Global Geopolitics.


As we stand today, the size of the world GDP is estimated to be $70 trillion and the global population has registered to the level of 6.8 billion. However, the dispersion of income and power play amongst nations is clearly unbalanced. Today, USA is supposed to be the only superpower in the world, but that title is fast fading amidst rising Asian forces from China and India. In terms of population, the world has been exploding at an exponential pace. With the global population crossing the 6 bn. mark in the year 2000, things started changing rapidly. Now, China and India jointly comprising around 37% of the global population and the power balance is shifting.

We live in the information age today, where knowledge truly is power and economic prowess of a nation only can lead it forward in the global superpower race. There is no denying to the fact that USA would have a difficult time retaining its unipolar strength in these changing dynamics.

In order to gauge any country’s economic power and relative strength, we have to consider the following criteria in mind, amongst other things:

  • Technological Edge
  • Geographical Advantage
  • Access to Water
  • Access to Energy Sources
  • Supply of Food Channels
  • Economy’s fundamentals

USA versus China:

It might not be the biggest land area covering country on the face of earth, but USA is a huge economic force with its GDP standing at $14.26 trillion (20% of the global GDP), the country is ahead on the technology curve and thrives on innovation spearheaded by entrepreneurial activity spread all over and the country focusing its efforts on high-end value-added service sector accounting for about 77% of its GDP.

Geographically, USA has clear advantages over other upcoming superpowers. It is practically sharing borders with only two countries: Canada on the northern end and Mexico on the Southern end. Additionally, one very important point is clear in the picture below that USA has access to water from two of the largest oceans in the world, Pacific and Atlantic Oceans and it also reaches the Gulf of Mexico on the south-eastern end.

Although 71% of earth is practically water, the geopolitical climate of the world dictates that water would be a major reason for clashes in the next big World War. Here, USA clearly has edge over its chief rivals in the power game.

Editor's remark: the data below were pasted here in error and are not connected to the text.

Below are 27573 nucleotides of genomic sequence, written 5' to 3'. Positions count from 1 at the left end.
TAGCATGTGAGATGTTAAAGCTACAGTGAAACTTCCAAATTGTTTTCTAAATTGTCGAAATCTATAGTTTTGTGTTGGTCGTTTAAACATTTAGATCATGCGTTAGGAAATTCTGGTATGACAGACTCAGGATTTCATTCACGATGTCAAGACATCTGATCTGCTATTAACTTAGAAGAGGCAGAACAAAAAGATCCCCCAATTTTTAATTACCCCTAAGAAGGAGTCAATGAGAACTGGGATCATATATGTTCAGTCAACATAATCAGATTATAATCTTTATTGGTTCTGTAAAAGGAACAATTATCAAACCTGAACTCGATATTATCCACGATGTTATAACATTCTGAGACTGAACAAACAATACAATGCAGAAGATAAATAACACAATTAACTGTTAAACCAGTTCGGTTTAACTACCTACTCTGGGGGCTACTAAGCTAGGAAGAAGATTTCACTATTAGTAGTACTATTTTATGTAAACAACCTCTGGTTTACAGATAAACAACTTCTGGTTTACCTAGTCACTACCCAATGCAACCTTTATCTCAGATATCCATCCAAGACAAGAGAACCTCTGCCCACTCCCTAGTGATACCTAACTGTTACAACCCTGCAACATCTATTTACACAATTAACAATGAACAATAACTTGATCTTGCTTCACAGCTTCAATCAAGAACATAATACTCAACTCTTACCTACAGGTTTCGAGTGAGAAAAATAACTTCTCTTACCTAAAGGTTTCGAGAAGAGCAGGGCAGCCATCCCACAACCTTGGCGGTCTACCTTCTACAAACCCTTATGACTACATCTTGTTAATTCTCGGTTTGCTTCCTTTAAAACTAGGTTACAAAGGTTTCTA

The off-shore oil exploration seems to be more practical again in USA’s case due to access to various oceans. At this point, it is noticeable that the per capita consumptions of oil in USA compared to China are huge. According to, USA consumed 68.672 bbl/day of oil per 1000 people whereas the consumption of oil in China stood at only 5.733 bbl/day per 1000 people (2007 data). This is definitely going to change with China working out as the ‘Global Factory’ for all the top companies all over the world. Moreover, with the increasing level of urbanization and increasing income levels in Asian countries, the per capita energy consumption is bound to shoot up.

China has a very different geography to deal with, having 14 nations bordering the country, it needs to diplomatically champion its ties with them in such a way so as to assure not only geographic security, but also economic prosperity. China borders with Afghanistan(76 km), Bhutan (470 km), Burma (2,185 km), India (3,380 km), Kazakhstan (1,533 km), North Korea (1,416 km), Kyrgyzstan (858 km), Laos (423 km), Mongolia (4,677 km), Nepal (1,236 km), Pakistan (523 km), Russia (northeast) (3,605 km), Russia (northwest) (40 km), Tajikistan (414 km) and Vietnam (1,281 km).

Due to its geographic position, China’s sea routes pass several different countries coming from the Arabian Sea on the west, and this wet bulk (Crude oil) transportation is especially risk-prone considering any unstable conditions in the region. It, therefore, makes perfect economic sense for China to help Pakistan develop Gwadar Port and adjoining infrastructure in the Baluchistan province so that the trade route for China becomes more manageable.

Also, the reason for China’s keen interest in the Iran-Pakistan gas pipeline and other oil/gas exploration and transportation projects in and through the Central Asian countries is the importance of these to China’s geo-strategic success. As the country grows further, so will its energy demands and consequently, it would need to focus on developing sustainable solutions for energy issues through the Central Asian Republic countries and other countries on its western border.

To sum up, China is an evolving power center; it has to develop and crystallize a range of strategies for geo-political security amongst other developments. So far it has been doing a good job in making sure that its long-term sustenance is not sabotaged by geographic challenges. It has to work on many different projects to achieve the status of a super power in this unipolar world.

Courtesy for data and graphs is CIA The World Factbook and World Consumption & Production data is taken from US Energy Information Administration Website.